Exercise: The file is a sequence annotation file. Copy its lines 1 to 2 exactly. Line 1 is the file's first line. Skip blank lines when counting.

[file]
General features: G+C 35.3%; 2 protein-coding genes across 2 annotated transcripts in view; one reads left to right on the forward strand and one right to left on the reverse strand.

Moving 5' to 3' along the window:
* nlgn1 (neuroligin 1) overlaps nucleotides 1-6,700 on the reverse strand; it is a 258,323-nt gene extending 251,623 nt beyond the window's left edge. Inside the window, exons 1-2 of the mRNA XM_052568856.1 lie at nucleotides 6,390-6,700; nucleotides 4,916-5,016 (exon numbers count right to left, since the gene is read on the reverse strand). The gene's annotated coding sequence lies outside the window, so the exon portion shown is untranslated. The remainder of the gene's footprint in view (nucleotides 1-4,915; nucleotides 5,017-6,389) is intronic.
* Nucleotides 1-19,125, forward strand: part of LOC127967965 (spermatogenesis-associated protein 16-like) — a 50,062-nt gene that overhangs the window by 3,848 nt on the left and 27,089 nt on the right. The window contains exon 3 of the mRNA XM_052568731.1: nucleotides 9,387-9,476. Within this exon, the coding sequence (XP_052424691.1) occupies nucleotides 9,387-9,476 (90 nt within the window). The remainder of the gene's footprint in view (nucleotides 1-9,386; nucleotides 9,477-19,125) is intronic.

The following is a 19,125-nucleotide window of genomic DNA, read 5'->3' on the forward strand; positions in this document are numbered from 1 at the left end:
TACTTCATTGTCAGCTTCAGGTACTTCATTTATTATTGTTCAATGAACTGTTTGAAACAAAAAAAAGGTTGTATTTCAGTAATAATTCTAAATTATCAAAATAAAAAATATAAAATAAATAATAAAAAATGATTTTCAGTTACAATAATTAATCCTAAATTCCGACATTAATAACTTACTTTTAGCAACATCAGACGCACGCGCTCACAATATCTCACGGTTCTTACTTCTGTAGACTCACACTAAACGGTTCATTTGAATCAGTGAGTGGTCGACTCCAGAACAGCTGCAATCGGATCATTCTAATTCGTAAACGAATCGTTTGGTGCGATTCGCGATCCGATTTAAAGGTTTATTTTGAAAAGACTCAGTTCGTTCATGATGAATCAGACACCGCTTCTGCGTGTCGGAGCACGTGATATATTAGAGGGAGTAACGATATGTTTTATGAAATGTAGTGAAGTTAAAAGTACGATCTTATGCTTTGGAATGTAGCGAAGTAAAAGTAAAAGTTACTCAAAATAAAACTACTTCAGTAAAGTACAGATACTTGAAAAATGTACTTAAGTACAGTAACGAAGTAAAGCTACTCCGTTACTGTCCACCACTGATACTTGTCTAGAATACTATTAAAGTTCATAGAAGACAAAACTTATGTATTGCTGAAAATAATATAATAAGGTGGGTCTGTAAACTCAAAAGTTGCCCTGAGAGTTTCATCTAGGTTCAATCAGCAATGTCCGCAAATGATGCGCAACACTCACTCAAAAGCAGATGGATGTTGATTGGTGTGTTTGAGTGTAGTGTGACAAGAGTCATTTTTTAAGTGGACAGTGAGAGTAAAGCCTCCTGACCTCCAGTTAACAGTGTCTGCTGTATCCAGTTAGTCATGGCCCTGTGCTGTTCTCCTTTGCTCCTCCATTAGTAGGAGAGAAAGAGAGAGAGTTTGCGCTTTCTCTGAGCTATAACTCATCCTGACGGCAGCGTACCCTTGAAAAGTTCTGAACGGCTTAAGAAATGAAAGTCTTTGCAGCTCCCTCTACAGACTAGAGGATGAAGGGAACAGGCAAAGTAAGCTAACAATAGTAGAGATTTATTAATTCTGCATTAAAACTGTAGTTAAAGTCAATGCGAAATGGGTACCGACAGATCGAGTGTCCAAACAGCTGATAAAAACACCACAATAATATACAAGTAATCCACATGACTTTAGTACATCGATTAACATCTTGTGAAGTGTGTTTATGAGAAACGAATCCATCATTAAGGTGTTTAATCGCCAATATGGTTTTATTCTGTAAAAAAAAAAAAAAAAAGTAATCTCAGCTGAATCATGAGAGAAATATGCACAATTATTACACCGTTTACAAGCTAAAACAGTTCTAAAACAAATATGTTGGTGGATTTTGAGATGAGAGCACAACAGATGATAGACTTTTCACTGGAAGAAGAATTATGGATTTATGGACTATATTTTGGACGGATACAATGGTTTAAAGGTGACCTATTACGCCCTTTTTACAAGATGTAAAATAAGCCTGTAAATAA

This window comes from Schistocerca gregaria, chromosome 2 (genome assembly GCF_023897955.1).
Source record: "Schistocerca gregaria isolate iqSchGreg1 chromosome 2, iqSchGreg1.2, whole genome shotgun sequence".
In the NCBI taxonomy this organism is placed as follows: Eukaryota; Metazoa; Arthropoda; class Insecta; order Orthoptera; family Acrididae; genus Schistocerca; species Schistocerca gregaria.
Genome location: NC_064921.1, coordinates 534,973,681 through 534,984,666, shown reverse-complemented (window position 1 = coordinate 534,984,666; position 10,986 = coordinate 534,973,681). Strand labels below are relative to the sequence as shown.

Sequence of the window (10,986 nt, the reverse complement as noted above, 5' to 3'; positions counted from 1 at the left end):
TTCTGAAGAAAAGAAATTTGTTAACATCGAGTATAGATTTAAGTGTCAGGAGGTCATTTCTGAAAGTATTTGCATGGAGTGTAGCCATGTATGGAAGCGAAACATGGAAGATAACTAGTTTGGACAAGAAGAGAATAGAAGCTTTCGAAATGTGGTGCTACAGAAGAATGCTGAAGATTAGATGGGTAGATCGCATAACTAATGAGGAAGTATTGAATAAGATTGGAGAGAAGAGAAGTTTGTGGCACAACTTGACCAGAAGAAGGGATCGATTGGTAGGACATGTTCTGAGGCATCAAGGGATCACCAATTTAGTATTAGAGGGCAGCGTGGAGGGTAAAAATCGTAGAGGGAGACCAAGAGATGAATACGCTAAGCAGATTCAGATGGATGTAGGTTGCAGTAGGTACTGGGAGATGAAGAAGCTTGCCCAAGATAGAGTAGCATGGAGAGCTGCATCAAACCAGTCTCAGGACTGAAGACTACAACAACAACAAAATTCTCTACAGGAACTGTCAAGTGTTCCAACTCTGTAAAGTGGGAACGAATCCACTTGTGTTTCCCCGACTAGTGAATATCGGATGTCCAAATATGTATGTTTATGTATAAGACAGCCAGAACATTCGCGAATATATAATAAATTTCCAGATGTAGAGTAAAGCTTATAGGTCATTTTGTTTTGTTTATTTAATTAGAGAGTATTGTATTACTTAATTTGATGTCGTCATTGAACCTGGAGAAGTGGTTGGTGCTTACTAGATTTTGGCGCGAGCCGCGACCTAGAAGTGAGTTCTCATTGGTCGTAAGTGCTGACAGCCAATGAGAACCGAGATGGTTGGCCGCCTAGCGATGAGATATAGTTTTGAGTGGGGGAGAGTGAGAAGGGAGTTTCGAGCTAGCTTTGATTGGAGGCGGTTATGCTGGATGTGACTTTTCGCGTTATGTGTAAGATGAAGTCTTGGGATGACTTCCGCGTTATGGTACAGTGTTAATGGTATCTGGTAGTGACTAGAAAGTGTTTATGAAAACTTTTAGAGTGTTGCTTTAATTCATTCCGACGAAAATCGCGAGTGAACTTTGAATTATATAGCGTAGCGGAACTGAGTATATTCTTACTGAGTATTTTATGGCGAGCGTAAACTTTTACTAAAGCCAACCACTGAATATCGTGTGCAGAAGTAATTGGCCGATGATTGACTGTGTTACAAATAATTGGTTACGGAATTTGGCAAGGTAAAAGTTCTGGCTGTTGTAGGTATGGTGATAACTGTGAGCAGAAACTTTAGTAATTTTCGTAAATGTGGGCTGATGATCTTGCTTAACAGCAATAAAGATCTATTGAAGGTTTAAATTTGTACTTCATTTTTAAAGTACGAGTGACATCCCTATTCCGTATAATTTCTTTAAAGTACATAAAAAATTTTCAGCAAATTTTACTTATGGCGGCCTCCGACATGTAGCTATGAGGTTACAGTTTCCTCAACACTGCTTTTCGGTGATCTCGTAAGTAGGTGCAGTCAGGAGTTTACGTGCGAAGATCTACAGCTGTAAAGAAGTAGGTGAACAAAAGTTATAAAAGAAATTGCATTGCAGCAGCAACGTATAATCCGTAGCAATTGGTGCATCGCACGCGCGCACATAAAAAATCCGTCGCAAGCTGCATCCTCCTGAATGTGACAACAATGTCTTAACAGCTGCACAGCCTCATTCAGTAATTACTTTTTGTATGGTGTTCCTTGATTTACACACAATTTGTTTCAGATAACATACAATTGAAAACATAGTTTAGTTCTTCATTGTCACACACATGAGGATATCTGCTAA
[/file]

General features: G+C 35.3%; 2 protein-coding genes across 2 annotated transcripts in view; one reads left to right on the forward strand and one right to left on the reverse strand.

Moving 5' to 3' along the window: